IATEFL (International Association of Teachers of English as a Foreign Language) is an organisation for English Language Teachers to develop and support each other throughout the world. They regularly post their online magazine, IATEFL Voices, six times a year, assist in establishing local Teacher’s Associations, organise various Special Interest Groups, as well as other events and conferences. One such group, the Materials Writing Special Interest Group (MaWSIG), focuses on exploring and improving materials for classroom and wider publications.
On Saturday November 16th, John Hughes will be hosting a webinar entitled: “Writing ELT Classroom Materials for a Wider Public”, which will “look at first draft materials written for a lesson and analyse how they can be made user-friendly for other teachers.” John is a well-known ELT author, contributing to over twenty book title and online publications, including Life (National Geographic Learning) and Telephone English (Macmillan). He runs ELT writing courses for Oxford University Press and for various language schools. The session will also include tips and advice for teachers who wish to improve their ELT writing skills and learn more about (self) publishing.
The other event Sophie is co-ordinating is a one-day conference, “New Directions in ELT Materials Writing“, looking at the “latest thinking in ELT materials writing and development, with some of the industry’s biggest names and experts.” The conference will be held at The King’s Centre in Oxford, and will feature talks and discussion panels from the likes of Simon Greenall, Antonia Clare, Lewis Lansford, John Hughes, Simon LeMaistre, Laurie Harrison, Nicola Prentis, Johanna Stirling, Steve Elsworth, Berni Wall, Marcos Benevides, Sarah Cunningham, Sue Kay, Victoria Boobyer, Paul Dummett and Laura Austin.
Also later in April, Sophie has arranged one of the Pre-conference events on April 1st, before the Annual Conference in Harrogate called “Writing for Digital”. You can learn more about the IATEFL Annual Conference here.
I asked Sophie some questions about the upcoming events.
“What is your role with the events you are co-ordinating and how have you prepared for them?”
Sophie: “My role is to plan the events, along with our committee and make sure they go smoothly on the day. This involves everything from booking the venue, arranging refreshments, to timetabling the speakers, ensuring they know what they are talking about, and when, and generally all the ‘nitty gritty’ behind the scenes.”
“We’ve been working on the events since May, as planning far in advance is key. The members are potentially going to be coming from all over the world and are made up of quite a range of skilled professionals within the field of ELT; so ensuring that we have a range of events and speakers is also important so that our members feel they are getting the support and advice they were looking for from our SIG.”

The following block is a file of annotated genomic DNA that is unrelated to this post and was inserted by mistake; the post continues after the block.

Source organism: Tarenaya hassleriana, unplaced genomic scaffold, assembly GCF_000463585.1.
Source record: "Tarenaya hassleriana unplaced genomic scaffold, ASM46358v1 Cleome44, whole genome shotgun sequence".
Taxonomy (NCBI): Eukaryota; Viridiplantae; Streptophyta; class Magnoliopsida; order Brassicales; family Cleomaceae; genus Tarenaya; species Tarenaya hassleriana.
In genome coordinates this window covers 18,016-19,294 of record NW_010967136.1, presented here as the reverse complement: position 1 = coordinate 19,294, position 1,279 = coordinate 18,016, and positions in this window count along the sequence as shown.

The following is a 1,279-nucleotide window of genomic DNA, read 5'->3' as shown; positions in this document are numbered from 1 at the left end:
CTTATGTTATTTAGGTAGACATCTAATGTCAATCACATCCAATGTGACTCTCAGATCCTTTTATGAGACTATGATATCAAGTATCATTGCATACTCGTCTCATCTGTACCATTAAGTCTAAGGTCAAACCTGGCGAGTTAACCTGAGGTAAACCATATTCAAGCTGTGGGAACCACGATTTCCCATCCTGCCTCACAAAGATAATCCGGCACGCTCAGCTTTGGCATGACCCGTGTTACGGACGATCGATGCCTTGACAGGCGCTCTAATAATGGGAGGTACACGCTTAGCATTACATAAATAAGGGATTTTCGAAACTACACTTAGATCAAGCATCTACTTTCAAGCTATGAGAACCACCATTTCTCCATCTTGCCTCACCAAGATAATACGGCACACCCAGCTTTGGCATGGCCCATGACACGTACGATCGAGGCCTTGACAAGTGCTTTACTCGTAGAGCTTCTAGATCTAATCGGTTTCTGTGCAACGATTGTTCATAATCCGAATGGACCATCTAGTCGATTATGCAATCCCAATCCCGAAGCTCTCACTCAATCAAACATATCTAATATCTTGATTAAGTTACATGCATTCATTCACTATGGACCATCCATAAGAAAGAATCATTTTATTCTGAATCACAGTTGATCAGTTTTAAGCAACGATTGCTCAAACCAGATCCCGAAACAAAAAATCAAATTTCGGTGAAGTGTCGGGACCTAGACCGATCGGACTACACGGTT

“Is this your first time event co-ordinating?”
Sophie: “In my previous role at Youth Dance England I used to co-ordinate a lot of events, so it’s something I am quite familiar with; although organising a conference for ELT professionals is quite different to a youth dance performance platform. However there are many similarities and needing to be organised is paramount!”
“How are you feeling about the forthcoming events?”
Sophie: “I’m really looking forward to them! I know we’ve worked really hard to get the venues sorted and the line-up of speakers look amazing. All we need to do now is to sell enough tickets to break even and for the technology to work on the day and I’ll be a happy bunny!”
“How may these events impact emc design?”
Sophie: “These kind of events are so important for emc design to be involved in. As we primarily work with ELT publishers, it is crucial that we understand the pedagogical implications the materials we work on have in the classroom. This helps us to improve and create designs that have maximum impact for English language learners.”
“We also need to understand how current themes, educational changes and circumstances are affecting our clients. So being able to listen to some of the best experts in the industry is a great way to keep on top of changes and bring back new ideas to make emc design even better to work with.”
“Lastly, why should people go to these events?”
Sophie: “Anyone who is working in the field of ELT or Publishing should be coming to these events. The webinar is particularly useful for teachers who have lots of materials but want to know how to make them more effective in the classroom. This also applies to those who commission materials for the classroom as well as those who help produce them.”
“The conference is going to be a really exciting mixture of ELT experts from a wide range of disciplines. We have authors (established and new ones) speaking about the changes in the industry, project managers giving us their insights into how new workflows are impacting the writing process as well as, hopefully, an audience who is ready to engage and ask pertinent questions to our expert panels.”
The webinar, “Writing ELT Classroom Materials for a Wider Public”, begins on Saturday November 16th, 15:00 GMT, and you can register for free here on the day.
The one-day conference, “New Directions in ELT Materials Writing”, is not until Saturday January 25th, 2014, book tickets quickly as there is limited space, and based on what Sophie has said about the events, you don’t want to miss out.